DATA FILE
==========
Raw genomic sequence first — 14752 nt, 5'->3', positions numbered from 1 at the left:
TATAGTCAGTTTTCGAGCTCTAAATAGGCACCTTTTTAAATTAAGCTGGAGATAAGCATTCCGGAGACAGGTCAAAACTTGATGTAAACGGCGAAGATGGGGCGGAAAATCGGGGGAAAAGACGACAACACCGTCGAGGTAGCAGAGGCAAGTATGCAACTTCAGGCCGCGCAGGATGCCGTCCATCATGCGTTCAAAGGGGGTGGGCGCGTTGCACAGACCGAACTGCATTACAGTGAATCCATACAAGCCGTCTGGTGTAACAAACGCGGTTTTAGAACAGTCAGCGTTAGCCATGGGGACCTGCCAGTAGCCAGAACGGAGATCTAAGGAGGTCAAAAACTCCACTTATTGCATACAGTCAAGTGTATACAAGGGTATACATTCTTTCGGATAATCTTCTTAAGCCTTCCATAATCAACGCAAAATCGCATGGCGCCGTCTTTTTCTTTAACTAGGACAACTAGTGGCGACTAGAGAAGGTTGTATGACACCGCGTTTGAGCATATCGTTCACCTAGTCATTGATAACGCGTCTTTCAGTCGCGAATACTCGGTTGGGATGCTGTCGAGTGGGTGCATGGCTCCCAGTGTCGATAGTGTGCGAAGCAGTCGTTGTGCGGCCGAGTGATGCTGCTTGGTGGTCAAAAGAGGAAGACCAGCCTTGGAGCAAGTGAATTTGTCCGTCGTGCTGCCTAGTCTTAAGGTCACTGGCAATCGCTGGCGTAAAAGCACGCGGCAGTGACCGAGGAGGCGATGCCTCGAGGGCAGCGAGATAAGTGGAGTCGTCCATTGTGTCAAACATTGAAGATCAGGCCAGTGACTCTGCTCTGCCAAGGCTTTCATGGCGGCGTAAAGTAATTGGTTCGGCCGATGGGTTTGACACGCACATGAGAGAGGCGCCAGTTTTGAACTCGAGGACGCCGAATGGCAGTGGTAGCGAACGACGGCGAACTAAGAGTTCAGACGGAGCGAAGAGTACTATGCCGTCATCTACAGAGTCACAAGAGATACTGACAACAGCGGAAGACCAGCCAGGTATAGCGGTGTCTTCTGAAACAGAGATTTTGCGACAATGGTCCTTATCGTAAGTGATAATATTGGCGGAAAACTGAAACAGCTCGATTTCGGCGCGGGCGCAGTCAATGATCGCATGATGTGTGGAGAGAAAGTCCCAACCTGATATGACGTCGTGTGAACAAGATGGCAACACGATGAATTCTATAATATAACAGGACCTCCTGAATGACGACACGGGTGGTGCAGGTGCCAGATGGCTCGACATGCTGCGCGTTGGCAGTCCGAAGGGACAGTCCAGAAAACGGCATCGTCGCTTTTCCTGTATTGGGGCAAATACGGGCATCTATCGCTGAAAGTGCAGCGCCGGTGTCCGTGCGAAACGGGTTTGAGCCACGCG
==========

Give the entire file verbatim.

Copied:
Raw genomic sequence first — 14752 nt, 5'->3', positions numbered from 1 at the left:
TATAGTCAGTTTTCGAGCTCTAAATAGGCACCTTTTTAAATTAAGCTGGAGATAAGCATTCCGGAGACAGGTCAAAACTTGATGTAAACGGCGAAGATGGGGCGGAAAATCGGGGGAAAAGACGACAACACCGTCGAGGTAGCAGAGGCAAGTATGCAACTTCAGGCCGCGCAGGATGCCGTCCATCATGCGTTCAAAGGGGGTGGGCGCGTTGCACAGACCGAACTGCATTACAGTGAATCCATACAAGCCGTCTGGTGTAACAAACGCGGTTTTAGAACAGTCAGCGTTAGCCATGGGGACCTGCCAGTAGCCAGAACGGAGATCTAAGGAGGTCAAAAACTCCACTTATTGCATACAGTCAAGTGTATACAAGGGTATACATTCTTTCGGATAATCTTCTTAAGCCTTCCATAATCAACGCAAAATCGCATGGCGCCGTCTTTTTCTTTAACTAGGACAACTAGTGGCGACTAGAGAAGGTTGTATGACACCGCGTTTGAGCATATCGTTCACCTAGTCATTGATAACGCGTCTTTCAGTCGCGAATACTCGGTTGGGATGCTGTCGAGTGGGTGCATGGCTCCCAGTGTCGATAGTGTGCGAAGCAGTCGTTGTGCGGCCGAGTGATGCTGCTTGGTGGTCAAAAGAGGAAGACCAGCCTTGGAGCAAGTGAATTTGTCCGTCGTGCTGCCTAGTCTTAAGGTCACTGGCAATCGCTGGCGTAAAAGCACGCGGCAGTGACCGAGGAGGCGATGCCTCGAGGGCAGCGAGATAAGTGGAGTCGTCCATTGTGTCAAACATTGAAGATCAGGCCAGTGACTCTGCTCTGCCAAGGCTTTCATGGCGGCGTAAAGTAATTGGTTCGGCCGATGGGTTTGACACGCACATGAGAGAGGCGCCAGTTTTGAACTCGAGGACGCCGAATGGCAGTGGTAGCGAACGACGGCGAACTAAGAGTTCAGACGGAGCGAAGAGTACTATGCCGTCATCTACAGAGTCACAAGAGATACTGACAACAGCGGAAGACCAGCCAGGTATAGCGGTGTCTTCTGAAACAGAGATTTTGCGACAATGGTCCTTATCGTAAGTGATAATATTGGCGGAAAACTGAAACAGCTCGATTTCGGCGCGGGCGCAGTCAATGATCGCATGATGTGTGGAGAGAAAGTCCCAACCTGATATGACGTCGTGTGAACAAGATGGCAACACGATGAATTCTATAATATAACAGGACCTCCTGAATGACGACACGGGTGGTGCAGGTGCCAGATGGCTCGACATGCTGCGCGTTGGCAGTCCGAAGGGACAGTCCAGAAAACGGCATCGTCGCTTTTCCTGTATTGGGGCAAATACGGGCATCTATCGCTGAAAGTGCAGCGCCGGTGTCCGTGCGAAACGGGTTTGAGCCACGCG